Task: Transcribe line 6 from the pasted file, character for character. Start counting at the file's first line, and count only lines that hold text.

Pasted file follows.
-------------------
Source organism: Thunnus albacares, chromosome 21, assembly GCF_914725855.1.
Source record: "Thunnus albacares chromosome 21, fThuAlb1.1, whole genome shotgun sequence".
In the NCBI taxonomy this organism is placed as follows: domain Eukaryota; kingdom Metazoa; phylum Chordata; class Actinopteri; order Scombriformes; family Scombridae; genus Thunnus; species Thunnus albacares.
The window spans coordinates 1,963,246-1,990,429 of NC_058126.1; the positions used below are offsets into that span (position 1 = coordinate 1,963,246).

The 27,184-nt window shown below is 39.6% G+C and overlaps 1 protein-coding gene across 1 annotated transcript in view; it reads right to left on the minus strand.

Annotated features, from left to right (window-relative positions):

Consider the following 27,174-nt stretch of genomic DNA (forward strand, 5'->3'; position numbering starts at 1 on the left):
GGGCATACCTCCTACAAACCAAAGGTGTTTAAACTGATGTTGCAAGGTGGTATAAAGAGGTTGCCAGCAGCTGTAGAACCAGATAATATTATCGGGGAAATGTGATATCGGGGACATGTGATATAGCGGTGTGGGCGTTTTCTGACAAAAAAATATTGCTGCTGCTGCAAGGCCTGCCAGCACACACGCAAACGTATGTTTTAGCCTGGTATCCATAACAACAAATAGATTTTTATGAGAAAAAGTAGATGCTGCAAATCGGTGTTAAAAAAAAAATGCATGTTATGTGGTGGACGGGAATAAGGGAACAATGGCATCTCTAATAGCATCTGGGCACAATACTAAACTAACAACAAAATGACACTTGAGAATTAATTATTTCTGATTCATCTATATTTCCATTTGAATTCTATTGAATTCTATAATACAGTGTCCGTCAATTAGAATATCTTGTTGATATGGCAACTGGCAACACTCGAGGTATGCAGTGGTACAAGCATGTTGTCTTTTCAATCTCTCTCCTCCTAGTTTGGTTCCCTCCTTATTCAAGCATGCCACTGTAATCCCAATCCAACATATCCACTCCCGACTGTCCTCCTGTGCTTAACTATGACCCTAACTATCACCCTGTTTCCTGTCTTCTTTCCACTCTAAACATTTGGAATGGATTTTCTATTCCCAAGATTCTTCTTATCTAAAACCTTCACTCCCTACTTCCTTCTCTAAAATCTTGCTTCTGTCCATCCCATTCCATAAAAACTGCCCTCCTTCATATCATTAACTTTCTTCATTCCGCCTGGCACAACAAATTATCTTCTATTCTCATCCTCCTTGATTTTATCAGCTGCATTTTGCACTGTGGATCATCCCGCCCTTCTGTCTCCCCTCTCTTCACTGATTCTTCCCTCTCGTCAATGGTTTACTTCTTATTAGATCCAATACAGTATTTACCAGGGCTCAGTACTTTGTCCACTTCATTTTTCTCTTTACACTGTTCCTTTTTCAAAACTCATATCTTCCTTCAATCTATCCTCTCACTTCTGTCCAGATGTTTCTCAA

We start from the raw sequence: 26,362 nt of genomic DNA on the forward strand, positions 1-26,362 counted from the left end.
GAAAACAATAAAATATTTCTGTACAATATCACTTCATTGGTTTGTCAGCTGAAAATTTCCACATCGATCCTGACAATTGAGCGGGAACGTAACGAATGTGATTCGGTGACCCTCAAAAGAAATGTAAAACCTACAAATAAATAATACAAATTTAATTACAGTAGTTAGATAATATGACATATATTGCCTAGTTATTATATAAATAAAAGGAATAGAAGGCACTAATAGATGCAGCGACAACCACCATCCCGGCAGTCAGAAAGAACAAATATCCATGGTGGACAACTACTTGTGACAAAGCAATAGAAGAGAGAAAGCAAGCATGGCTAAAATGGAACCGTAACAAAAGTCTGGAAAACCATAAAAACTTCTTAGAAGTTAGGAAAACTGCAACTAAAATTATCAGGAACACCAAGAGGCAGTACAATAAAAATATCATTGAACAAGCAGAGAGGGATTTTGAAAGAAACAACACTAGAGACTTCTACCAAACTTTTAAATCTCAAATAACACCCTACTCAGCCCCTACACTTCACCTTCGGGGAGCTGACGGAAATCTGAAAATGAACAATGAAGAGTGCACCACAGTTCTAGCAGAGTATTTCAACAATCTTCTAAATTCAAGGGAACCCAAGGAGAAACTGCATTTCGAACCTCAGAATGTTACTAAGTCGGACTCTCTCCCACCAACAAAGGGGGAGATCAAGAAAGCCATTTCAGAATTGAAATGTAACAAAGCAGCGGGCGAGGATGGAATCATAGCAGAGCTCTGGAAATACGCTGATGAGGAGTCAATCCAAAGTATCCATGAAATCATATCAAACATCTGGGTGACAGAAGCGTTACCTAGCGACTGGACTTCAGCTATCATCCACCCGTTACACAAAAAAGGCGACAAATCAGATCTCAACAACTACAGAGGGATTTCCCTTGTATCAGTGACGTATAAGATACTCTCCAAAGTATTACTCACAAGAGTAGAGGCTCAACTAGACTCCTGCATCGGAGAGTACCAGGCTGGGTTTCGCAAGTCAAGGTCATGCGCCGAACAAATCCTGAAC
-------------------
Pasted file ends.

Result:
Annotated features, from left to right (window-relative positions):